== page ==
If You Think Investing is Gambling, You re Doing it Wrong! If You Think Investing is Gambling, You re Doing it Wrong! Warren Buffet Jennifer Arthur, M.Sc. PhD Candidate, University of Adelaide Supervisor: Dr. Paul Delfabbro 10th European Conference on Gambling

More information

Canadian Gambling Digest 2008-09

Canadian Gambling Digest 2008-09 Canadian Gambling Digest - Prepared by the Responsible Gambling Council on behalf of the Canadian Partnership for Responsible Gambling. March 3st,. Canadian Gambling Digest 8-9 Introduction Table of Contents

More information

Gambling Attitudes and Behaviors: A 2011 Survey of Adult Iowans

Gambling Attitudes and Behaviors: A 2011 Survey of Adult Iowans Gambling Attitudes and Behaviors: A 2011 Survey of Adult Iowans Prepared for Iowa Department of Public Health Office of Problem Gambling Treatment and Prevention Prepared by Melvin E. Gonnerman, Jr. &

More information

Dear Reader: Presented herewith is the Annual Gaming Report pursuant to Section 56 of the Gaming Control Act for the year ending March 31, 2013.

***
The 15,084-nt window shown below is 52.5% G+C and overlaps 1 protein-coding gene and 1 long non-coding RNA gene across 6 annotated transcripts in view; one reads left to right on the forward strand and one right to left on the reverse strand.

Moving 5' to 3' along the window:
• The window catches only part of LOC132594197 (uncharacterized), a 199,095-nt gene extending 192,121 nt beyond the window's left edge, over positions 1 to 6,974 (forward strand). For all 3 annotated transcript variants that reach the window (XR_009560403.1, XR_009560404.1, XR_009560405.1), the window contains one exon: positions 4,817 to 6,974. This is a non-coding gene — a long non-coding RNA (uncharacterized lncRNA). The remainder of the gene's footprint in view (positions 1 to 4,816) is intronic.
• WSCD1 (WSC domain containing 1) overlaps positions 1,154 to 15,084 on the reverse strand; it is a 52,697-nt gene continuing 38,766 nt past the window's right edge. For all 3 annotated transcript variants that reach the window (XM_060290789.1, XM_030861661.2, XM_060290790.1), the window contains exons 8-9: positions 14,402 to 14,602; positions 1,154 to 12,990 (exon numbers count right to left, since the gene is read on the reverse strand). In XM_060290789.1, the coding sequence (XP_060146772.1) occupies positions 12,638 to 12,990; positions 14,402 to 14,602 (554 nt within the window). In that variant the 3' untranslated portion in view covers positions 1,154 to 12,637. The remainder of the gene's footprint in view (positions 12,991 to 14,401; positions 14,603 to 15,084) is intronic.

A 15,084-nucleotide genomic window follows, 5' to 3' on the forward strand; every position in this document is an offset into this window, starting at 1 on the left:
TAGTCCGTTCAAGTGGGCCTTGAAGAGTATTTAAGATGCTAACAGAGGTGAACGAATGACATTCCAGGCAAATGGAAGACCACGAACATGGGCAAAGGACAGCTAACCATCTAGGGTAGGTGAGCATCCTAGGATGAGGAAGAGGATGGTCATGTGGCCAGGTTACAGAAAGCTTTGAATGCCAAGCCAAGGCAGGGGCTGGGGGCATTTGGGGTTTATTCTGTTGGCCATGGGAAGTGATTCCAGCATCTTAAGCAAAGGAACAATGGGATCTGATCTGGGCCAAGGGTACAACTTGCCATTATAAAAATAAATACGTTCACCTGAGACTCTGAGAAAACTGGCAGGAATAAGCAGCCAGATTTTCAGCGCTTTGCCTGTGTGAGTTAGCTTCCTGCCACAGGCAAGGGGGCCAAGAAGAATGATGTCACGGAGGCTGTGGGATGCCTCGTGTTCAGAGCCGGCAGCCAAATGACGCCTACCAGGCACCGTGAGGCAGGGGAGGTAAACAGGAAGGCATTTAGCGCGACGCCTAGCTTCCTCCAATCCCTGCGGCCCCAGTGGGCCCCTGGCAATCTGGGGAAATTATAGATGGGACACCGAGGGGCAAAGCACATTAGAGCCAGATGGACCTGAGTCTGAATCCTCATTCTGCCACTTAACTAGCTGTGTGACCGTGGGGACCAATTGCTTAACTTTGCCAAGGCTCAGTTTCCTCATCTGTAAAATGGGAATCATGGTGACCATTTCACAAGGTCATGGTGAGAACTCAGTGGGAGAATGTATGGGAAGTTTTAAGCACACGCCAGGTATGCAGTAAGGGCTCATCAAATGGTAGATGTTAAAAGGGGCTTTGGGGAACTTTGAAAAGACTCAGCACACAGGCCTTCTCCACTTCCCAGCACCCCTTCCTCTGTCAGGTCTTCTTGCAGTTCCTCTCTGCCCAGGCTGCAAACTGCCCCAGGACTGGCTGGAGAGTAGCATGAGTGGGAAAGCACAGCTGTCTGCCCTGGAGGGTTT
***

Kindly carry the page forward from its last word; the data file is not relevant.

Dear Reader: Presented herewith is the Annual Gaming Report pursuant to Section 56 of the Gaming Control Act for the year ending March 31, 2013. Dear Reader: Presented herewith is the Annual Gaming Report pursuant to Section 56 of the Gaming Control Act for the year ending March 31, 2013. The Annual Gaming Report covers the activities of the Alcohol

More information

A Survey of Gambling in Delaware. Walter Mateja, Robert Wilson, and Betty Ableman

A Survey of Gambling in Delaware. Walter Mateja, Robert Wilson, and Betty Ableman A Survey of Gambling in Delaware by Walter Mateja, Robert Wilson, and Betty Ableman PREFACE ************************************************************************ In April 1997, Delaware Health and Social

More information

Problem Gambling Assessment Instruments & Screens

Problem Gambling Assessment Instruments & Screens Problem Gambling Assessment Instruments & Screens South Oaks Gambling Screen (SOGS) National Opinion Research Center DSM Screen for Problem Gambling (NODS) G.A. s Twenty Questions Gamanon Twenty Questions

More information

4.0 Health Expenditure in the Provinces and Territories